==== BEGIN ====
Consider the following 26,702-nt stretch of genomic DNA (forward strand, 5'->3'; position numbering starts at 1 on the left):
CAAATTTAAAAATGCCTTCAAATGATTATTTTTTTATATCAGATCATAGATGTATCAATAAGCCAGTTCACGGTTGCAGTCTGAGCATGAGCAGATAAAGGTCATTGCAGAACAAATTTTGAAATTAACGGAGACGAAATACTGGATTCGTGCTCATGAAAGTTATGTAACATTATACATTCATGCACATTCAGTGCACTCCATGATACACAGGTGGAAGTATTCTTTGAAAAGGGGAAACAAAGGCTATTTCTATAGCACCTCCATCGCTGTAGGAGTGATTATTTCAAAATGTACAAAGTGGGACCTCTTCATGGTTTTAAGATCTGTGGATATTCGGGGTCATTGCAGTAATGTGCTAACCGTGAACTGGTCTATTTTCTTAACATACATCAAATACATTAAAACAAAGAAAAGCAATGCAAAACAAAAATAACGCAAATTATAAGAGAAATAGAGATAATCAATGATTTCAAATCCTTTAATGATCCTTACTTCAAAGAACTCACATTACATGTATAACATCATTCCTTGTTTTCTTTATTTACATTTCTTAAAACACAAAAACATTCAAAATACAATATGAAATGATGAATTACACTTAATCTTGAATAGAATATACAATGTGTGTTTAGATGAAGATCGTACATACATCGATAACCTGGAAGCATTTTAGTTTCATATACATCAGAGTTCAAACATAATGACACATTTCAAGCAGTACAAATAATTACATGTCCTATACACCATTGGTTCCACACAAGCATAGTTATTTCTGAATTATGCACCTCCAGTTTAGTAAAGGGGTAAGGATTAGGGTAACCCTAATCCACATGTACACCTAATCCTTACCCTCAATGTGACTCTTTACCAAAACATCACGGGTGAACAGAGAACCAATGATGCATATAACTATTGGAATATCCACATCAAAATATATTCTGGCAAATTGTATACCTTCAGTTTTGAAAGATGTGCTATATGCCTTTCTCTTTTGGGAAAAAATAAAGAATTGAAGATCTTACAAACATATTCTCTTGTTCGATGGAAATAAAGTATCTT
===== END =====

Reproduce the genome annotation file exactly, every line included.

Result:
Consider the following 26,702-nt stretch of genomic DNA (forward strand, 5'->3'; position numbering starts at 1 on the left):
CAAATTTAAAAATGCCTTCAAATGATTATTTTTTTATATCAGATCATAGATGTATCAATAAGCCAGTTCACGGTTGCAGTCTGAGCATGAGCAGATAAAGGTCATTGCAGAACAAATTTTGAAATTAACGGAGACGAAATACTGGATTCGTGCTCATGAAAGTTATGTAACATTATACATTCATGCACATTCAGTGCACTCCATGATACACAGGTGGAAGTATTCTTTGAAAAGGGGAAACAAAGGCTATTTCTATAGCACCTCCATCGCTGTAGGAGTGATTATTTCAAAATGTACAAAGTGGGACCTCTTCATGGTTTTAAGATCTGTGGATATTCGGGGTCATTGCAGTAATGTGCTAACCGTGAACTGGTCTATTTTCTTAACATACATCAAATACATTAAAACAAAGAAAAGCAATGCAAAACAAAAATAACGCAAATTATAAGAGAAATAGAGATAATCAATGATTTCAAATCCTTTAATGATCCTTACTTCAAAGAACTCACATTACATGTATAACATCATTCCTTGTTTTCTTTATTTACATTTCTTAAAACACAAAAACATTCAAAATACAATATGAAATGATGAATTACACTTAATCTTGAATAGAATATACAATGTGTGTTTAGATGAAGATCGTACATACATCGATAACCTGGAAGCATTTTAGTTTCATATACATCAGAGTTCAAACATAATGACACATTTCAAGCAGTACAAATAATTACATGTCCTATACACCATTGGTTCCACACAAGCATAGTTATTTCTGAATTATGCACCTCCAGTTTAGTAAAGGGGTAAGGATTAGGGTAACCCTAATCCACATGTACACCTAATCCTTACCCTCAATGTGACTCTTTACCAAAACATCACGGGTGAACAGAGAACCAATGATGCATATAACTATTGGAATATCCACATCAAAATATATTCTGGCAAATTGTATACCTTCAGTTTTGAAAGATGTGCTATATGCCTTTCTCTTTTGGGAAAAAATAAAGAATTGAAGATCTTACAAACATATTCTCTTGTTCGATGGAAATAAAGTATCTT